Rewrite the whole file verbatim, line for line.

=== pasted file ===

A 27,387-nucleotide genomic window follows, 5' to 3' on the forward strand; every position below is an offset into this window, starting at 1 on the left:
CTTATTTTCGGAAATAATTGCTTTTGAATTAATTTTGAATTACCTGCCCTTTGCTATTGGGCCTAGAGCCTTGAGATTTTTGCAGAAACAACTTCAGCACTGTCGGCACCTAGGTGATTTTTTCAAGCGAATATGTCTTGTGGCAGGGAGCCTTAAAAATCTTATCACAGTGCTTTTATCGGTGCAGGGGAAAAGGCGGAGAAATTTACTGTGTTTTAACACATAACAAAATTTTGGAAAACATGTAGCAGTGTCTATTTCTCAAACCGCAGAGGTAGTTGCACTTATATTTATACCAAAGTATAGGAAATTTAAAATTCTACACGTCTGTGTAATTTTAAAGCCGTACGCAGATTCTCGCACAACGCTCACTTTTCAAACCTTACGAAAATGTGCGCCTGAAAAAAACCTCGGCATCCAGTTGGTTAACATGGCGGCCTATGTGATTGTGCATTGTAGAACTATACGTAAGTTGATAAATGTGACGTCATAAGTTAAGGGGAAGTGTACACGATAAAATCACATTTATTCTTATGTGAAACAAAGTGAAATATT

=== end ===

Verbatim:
A 27,387-nucleotide genomic window follows, 5' to 3' on the forward strand; every position below is an offset into this window, starting at 1 on the left:
CTTATTTTCGGAAATAATTGCTTTTGAATTAATTTTGAATTACCTGCCCTTTGCTATTGGGCCTAGAGCCTTGAGATTTTTGCAGAAACAACTTCAGCACTGTCGGCACCTAGGTGATTTTTTCAAGCGAATATGTCTTGTGGCAGGGAGCCTTAAAAATCTTATCACAGTGCTTTTATCGGTGCAGGGGAAAAGGCGGAGAAATTTACTGTGTTTTAACACATAACAAAATTTTGGAAAACATGTAGCAGTGTCTATTTCTCAAACCGCAGAGGTAGTTGCACTTATATTTATACCAAAGTATAGGAAATTTAAAATTCTACACGTCTGTGTAATTTTAAAGCCGTACGCAGATTCTCGCACAACGCTCACTTTTCAAACCTTACGAAAATGTGCGCCTGAAAAAAACCTCGGCATCCAGTTGGTTAACATGGCGGCCTATGTGATTGTGCATTGTAGAACTATACGTAAGTTGATAAATGTGACGTCATAAGTTAAGGGGAAGTGTACACGATAAAATCACATTTATTCTTATGTGAAACAAAGTGAAATATT